Most standard electrolytics are large enough to have the value printed right on the can. Other possibilites include the number system (### = first, second, number of zeros: e.g. 234 = 230,000pF) or the same thing with the numbers in color codes. Older small tantalums may have a stripe and dot system: Two stripes (for the two digits) and a spot of colour for the number of zeros to give the value in µF rather than pF. The standard colour code is used, but for the spot, grey is used to mean × 0.01 and white means × 0.1 so that values of less than 10µF can be shown. A third colour stripe near the leads shows the voltage (yellow 6.3V, black 10V, green 16V, blue 20V, grey 25V, white 30V, pink 35V).
Generally poly film has the lowest (best) impedance, followed by ceramic caps, then tantalum caps, then electrolytic caps. However, the equivalent series inductance (ESL) often depends much more on the packaging of the capacitor than on its capacity or on the internal materials used to construct the capacitor. At high frequencies, generally small SMD caps have the lowest (best) impedance, followed by large SMD caps, followed by small through-hole caps, followed by large through-hole caps. "A bypass-capacitor dialogue peels back the layers"
A 1 uF tantalum has a flat impedance curve below 1 ohm from 100 kHz up to 10+ MHz.
A 0.1 uF monolithic ceramic in a lead type package has sharpness (Q) in its impedance curve, so its impedance is below 1 ohm only between 2 and 10 MHz. It acts as a notch filter at about 1 MHz. SMD ceramic caps have a tiny inductance and are good for far more than 10MHz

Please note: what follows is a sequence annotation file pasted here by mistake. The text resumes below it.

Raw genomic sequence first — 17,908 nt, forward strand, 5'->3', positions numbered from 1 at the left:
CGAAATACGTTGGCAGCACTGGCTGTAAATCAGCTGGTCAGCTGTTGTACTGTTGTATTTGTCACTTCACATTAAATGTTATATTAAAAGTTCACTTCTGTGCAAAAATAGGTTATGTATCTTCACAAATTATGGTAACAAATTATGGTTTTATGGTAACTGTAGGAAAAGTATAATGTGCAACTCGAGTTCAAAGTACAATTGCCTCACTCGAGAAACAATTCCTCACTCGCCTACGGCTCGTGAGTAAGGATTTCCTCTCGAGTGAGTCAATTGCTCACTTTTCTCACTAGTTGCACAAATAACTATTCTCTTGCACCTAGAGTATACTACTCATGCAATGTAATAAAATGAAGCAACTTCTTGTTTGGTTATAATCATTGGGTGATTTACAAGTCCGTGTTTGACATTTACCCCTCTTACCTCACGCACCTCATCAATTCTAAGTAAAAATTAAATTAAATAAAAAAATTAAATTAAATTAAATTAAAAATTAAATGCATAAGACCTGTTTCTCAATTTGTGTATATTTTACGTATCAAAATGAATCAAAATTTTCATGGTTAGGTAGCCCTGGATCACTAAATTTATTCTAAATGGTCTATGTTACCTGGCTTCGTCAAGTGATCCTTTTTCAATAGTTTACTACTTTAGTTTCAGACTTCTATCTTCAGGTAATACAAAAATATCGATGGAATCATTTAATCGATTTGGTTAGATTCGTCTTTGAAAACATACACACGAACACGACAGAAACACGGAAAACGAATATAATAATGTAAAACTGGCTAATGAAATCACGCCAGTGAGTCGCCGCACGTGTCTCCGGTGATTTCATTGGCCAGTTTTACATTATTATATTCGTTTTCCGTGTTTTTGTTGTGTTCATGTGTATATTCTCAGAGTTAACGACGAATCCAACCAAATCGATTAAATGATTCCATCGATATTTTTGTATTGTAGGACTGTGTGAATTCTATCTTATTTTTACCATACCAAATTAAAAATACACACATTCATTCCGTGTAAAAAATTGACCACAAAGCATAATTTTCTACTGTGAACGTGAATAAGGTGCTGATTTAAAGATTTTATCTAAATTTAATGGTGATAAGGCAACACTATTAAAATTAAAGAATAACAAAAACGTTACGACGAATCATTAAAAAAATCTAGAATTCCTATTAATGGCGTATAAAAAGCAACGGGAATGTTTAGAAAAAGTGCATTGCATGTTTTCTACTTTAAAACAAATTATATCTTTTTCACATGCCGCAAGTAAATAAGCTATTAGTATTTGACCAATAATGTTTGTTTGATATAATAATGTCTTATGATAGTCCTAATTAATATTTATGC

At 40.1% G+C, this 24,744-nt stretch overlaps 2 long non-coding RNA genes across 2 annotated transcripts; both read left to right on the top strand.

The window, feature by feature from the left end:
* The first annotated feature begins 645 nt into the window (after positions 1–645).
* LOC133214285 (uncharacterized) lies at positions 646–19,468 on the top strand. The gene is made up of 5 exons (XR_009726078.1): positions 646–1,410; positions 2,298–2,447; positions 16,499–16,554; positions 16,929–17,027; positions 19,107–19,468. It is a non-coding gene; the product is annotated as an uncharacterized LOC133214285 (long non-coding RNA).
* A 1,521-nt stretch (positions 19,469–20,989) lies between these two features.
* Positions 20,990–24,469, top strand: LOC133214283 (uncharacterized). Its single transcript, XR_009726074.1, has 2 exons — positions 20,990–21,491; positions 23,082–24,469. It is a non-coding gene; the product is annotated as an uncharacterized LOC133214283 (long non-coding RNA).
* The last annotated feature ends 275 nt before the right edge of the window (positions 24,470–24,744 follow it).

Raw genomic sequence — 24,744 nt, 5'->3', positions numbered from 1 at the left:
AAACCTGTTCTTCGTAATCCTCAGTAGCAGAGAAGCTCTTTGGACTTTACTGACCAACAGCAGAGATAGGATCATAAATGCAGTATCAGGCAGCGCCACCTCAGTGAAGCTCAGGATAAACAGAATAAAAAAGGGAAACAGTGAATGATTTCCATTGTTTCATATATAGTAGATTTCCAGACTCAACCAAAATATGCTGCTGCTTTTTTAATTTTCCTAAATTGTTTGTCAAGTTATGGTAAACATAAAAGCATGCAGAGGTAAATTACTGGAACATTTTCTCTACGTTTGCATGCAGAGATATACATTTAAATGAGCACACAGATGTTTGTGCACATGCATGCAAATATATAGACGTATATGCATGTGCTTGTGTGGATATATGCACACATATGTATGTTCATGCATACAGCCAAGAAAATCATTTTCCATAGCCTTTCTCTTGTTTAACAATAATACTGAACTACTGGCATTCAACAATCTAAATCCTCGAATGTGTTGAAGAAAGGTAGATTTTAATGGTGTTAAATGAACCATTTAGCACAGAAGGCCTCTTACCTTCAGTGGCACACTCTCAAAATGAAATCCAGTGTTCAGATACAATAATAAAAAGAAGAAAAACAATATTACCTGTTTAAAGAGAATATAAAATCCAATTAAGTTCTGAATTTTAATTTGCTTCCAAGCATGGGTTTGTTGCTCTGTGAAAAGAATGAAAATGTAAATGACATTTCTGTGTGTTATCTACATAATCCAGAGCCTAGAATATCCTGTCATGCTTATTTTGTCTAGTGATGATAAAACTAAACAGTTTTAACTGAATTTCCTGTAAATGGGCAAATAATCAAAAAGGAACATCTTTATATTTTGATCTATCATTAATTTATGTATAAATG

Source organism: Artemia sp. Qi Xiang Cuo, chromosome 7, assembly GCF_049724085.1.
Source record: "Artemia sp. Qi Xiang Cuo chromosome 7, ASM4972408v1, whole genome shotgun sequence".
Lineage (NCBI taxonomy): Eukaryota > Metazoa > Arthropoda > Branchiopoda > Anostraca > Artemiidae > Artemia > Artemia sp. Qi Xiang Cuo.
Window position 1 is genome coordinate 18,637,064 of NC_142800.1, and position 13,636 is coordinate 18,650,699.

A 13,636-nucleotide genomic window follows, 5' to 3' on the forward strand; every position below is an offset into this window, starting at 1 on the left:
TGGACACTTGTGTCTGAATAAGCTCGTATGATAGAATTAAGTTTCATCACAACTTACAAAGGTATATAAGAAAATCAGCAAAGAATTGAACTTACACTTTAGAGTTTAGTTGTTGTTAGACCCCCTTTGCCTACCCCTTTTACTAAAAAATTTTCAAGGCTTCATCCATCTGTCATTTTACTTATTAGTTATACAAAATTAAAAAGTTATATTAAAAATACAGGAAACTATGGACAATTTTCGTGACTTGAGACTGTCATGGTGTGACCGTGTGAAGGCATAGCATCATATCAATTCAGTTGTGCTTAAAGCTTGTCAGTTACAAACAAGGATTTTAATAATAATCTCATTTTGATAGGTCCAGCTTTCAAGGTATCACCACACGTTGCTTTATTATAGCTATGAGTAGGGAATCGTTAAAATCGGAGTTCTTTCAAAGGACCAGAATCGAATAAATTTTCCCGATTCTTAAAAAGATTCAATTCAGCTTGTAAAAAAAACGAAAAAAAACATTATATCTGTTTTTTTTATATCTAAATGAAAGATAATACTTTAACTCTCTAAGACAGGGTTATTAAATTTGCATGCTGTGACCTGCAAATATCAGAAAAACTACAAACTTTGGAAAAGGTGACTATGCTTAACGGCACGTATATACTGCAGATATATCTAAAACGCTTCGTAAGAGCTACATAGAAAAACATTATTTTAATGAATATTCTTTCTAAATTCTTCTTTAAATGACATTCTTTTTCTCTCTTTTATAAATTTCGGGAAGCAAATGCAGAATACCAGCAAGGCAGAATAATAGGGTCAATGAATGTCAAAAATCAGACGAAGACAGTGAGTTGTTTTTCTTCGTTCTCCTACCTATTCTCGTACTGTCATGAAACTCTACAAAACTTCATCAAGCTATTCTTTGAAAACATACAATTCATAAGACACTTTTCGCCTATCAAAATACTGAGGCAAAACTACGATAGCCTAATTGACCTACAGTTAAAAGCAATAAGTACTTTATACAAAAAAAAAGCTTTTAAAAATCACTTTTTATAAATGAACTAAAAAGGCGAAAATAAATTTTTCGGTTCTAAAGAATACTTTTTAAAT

A 1000 pF poly film cap has < 1 ohm impedance only from 50 MHz to 1 GHz, and acts as a notch filter at about 100 MHz.
The decoupling capacitor article has some more details.
Tantalums have their uses, but in general they aren't nice components. They have very little, if any overload resistance. A small voltage surge exceeding the working voltage will likely cause the device to go short circuit, or at least reduce it's life. If you have any requirements to build a circuit with very high MTBF's then avoid tants. The main problem is the failure mode. Tantalums fail short circuit with a great deal of heat. They sit there burning with a hot flame. So when they do go, they take out the rest of your circuit and make a mess of your board. Other types of electrolytics have some degree of self healing although they will go bang if you hit them hard enough.